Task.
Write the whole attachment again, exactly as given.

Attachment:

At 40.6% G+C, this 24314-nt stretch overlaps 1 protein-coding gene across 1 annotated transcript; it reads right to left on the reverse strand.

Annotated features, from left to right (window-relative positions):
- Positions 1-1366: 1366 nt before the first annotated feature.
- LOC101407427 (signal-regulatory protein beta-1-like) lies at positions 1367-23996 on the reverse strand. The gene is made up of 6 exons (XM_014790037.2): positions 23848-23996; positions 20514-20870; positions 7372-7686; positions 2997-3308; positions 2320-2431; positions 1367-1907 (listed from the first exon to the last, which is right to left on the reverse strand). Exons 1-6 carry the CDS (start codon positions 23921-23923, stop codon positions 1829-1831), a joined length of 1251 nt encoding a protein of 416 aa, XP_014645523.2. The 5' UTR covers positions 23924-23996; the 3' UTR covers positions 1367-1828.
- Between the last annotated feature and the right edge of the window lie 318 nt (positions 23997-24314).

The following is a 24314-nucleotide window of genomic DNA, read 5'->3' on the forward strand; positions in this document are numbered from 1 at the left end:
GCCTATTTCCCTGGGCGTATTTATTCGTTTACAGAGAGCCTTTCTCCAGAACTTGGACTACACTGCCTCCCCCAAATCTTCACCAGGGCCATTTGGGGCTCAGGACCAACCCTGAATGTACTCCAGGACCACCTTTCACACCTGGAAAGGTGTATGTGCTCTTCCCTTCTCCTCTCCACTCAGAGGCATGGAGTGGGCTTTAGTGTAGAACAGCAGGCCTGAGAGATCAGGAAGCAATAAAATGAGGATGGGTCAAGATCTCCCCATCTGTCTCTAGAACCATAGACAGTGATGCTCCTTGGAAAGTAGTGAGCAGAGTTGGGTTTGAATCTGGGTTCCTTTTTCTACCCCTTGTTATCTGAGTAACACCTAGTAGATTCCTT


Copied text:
At 40.6% G+C, this 24314-nt stretch overlaps 1 protein-coding gene across 1 annotated transcript; it reads right to left on the reverse strand.

Annotated features, from left to right (window-relative positions):
- Positions 1-1366: 1366 nt before the first annotated feature.
- LOC101407427 (signal-regulatory protein beta-1-like) lies at positions 1367-23996 on the reverse strand. The gene is made up of 6 exons (XM_014790037.2): positions 23848-23996; positions 20514-20870; positions 7372-7686; positions 2997-3308; positions 2320-2431; positions 1367-1907 (listed from the first exon to the last, which is right to left on the reverse strand). Exons 1-6 carry the CDS (start codon positions 23921-23923, stop codon positions 1829-1831), a joined length of 1251 nt encoding a protein of 416 aa, XP_014645523.2. The 5' UTR covers positions 23924-23996; the 3' UTR covers positions 1367-1828.
- Between the last annotated feature and the right edge of the window lie 318 nt (positions 23997-24314).

The following is a 24314-nucleotide window of genomic DNA, read 5'->3' on the forward strand; positions in this document are numbered from 1 at the left end:
GCCTATTTCCCTGGGCGTATTTATTCGTTTACAGAGAGCCTTTCTCCAGAACTTGGACTACACTGCCTCCCCCAAATCTTCACCAGGGCCATTTGGGGCTCAGGACCAACCCTGAATGTACTCCAGGACCACCTTTCACACCTGGAAAGGTGTATGTGCTCTTCCCTTCTCCTCTCCACTCAGAGGCATGGAGTGGGCTTTAGTGTAGAACAGCAGGCCTGAGAGATCAGGAAGCAATAAAATGAGGATGGGTCAAGATCTCCCCATCTGTCTCTAGAACCATAGACAGTGATGCTCCTTGGAAAGTAGTGAGCAGAGTTGGGTTTGAATCTGGGTTCCTTTTTCTACCCCTTGTTATCTGAGTAACACCTAGTAGATTCCTT